3D Graphics Methods

Deriving actionable information from climate simulations requires the capacity to detect, compare, and analyze features spanning large heterogeneous, multi-variate, multi-dimensional datasets with spatial and temporal references. The brain’s capacity to detect visual patterns is invaluable in this knowledge discovery process. Visual mapping techniques are very effective in expressing the results of feature detection and analysis algorithms as they naturally employ the visual information processing capacity of the cerebral cortex, which is extremely difficult to emulate using statistical and machine learning approaches alone. Visual representations, which play an important role in addressing data complexity, can be enhanced by an increase in the number of “degrees of freedom” in the visual mapping process. Interactive three-dimensional views into complex high dimensional datasets can offer a widened perspective and a more comprehensive gestalt facilitating the recognition of significant features and the discovery of important patterns and relationships in the climate knowledge discovery process.

3D Plot Constituents

In the VCS model 3D perspectives are provided by the 3d_scalar and 3d_vector graphics methods.

The 3d_scalar graphics method provides the Volume, Surface, and Slice display techniques (denoted henceforth as “plot constituents”). It can be used to display data in both the default (x-y-z) and Hovmoller3D (x-y-t)geometries.

The 3d_vector graphics method provides the Vector slice plot constituent.

Volume
The Volume plot enables scientists to create an overview of the topology of the data, revealing complex 3D structures at a glance. It is generated using a “transfer function” to linearly map an adjustable range of variable values to an adjustable range of opacity values at each point of a 3D volume. Values of the variable that fall outside of the range are invisible (transparent). In addition, the rendered color is determined by mapping the variable’s value at each point of the volume to an adjustable range of colormap values. All three adjustable ranges can be configured either statically using a script or interactively using sliders in an active plot window.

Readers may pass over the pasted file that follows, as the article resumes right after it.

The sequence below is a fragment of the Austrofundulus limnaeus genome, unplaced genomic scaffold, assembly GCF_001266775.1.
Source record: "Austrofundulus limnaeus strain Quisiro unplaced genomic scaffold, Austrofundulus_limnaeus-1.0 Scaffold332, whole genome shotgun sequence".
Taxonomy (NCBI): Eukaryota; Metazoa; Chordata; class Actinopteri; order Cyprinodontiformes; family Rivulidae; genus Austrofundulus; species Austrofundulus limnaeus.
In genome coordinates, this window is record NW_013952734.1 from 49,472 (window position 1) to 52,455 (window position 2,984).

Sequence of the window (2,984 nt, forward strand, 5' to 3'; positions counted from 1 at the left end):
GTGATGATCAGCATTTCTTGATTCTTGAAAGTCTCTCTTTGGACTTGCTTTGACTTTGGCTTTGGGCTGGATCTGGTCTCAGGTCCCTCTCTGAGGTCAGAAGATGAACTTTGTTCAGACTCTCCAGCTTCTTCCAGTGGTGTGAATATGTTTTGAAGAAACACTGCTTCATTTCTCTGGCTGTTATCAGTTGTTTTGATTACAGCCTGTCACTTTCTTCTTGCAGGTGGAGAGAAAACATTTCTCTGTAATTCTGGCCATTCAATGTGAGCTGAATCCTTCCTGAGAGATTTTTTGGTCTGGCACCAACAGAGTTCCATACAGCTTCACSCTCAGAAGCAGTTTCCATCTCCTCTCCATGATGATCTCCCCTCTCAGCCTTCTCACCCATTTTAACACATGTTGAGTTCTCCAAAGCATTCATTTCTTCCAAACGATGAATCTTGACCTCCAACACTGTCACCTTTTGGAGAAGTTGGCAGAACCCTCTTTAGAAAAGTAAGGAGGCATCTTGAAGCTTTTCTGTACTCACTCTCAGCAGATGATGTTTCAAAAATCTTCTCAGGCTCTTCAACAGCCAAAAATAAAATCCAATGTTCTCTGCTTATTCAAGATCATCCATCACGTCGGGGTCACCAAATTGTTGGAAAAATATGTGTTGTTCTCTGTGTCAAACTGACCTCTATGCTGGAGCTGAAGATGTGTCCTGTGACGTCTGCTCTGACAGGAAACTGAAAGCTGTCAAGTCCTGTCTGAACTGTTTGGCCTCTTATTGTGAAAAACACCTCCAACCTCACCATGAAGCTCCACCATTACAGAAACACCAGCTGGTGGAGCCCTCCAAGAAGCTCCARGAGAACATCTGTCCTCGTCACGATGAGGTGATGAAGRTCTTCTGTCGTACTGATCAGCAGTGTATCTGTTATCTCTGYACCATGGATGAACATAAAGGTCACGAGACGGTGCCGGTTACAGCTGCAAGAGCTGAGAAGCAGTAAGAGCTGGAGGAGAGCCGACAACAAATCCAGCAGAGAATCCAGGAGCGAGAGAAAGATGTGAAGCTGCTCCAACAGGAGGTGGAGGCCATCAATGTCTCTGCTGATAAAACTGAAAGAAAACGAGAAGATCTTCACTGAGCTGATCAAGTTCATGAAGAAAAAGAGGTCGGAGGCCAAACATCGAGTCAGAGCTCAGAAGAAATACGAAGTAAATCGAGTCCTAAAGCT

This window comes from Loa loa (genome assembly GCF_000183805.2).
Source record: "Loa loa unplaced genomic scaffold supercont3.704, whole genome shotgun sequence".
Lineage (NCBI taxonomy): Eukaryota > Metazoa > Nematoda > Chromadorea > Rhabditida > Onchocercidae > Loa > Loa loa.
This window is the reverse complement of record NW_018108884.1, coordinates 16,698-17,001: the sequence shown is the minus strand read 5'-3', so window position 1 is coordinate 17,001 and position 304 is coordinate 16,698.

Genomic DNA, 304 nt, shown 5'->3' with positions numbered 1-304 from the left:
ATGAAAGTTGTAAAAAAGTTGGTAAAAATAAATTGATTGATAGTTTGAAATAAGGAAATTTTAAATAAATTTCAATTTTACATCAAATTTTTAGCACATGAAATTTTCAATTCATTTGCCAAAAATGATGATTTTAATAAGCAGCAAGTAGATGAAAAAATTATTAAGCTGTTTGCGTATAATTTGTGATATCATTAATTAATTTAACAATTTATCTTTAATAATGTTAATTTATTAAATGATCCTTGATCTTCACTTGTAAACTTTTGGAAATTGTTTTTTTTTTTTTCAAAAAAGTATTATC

Surface
The Surface plot can produce views similar to a volume rendering while facilitating the comparison of two variables. It is displayed as an isosurface (the higher dimensional analog of an isoline or contour line on a weather or terrain map), illustrating the surfaces of constant value for one variable and optionally colored by the spatially correspondent values of a second variable. The rendered color is determined by mapping the second variable’s value at each point of the surface to an adjustable range of colormap values. The isosurface value and the colormap range can be configured either statically using a script or interactively using sliders in an active plot window.
Slice
The Slice plot allows scientists to quickly and easily browse the 3D structure of a dataset, compare variables in 3D, and probe data values. It provides a set of three slice planes (perpendicular to the x, y, and z axes) that can be interactively dragged over the dataset. A slice through the data volume at the plane’s location is displayed by mapping the variable’s value at each point of the plane to an adjustable range of colormap values. A slice through a second data volume can also be overlaid as a contour map over the first. In an active plot window a shift-right-click on one of the planes will display the coordinates and value of the variable(s) at that point. The slice positions and the colormap range can be configured either statically using a script or interactively using sliders in an active plot window
Vector

The Vector slice plot allows scientists to browse the 3D structure of variables (such as wind velocity) that have both magnitude and direction. It provides a horizontal slice plane that can be interactively dragged over a vector field dataset (consisting of a pair of variables denoting the X and Y components of a vector at each point). A slice through the data volume at the plane’s location is displayed using a set of vector glyphs denoting the direction and magnitude of the field at a regularly spaced set of points on the plane. The slice position and the density and scaling of the vector glyphs can be configured either statically using a script or interactively using sliders in an active plot window.

Note

This display technique can be very computationally intensive so that the higher glyph densities may cause diminished interactivity.

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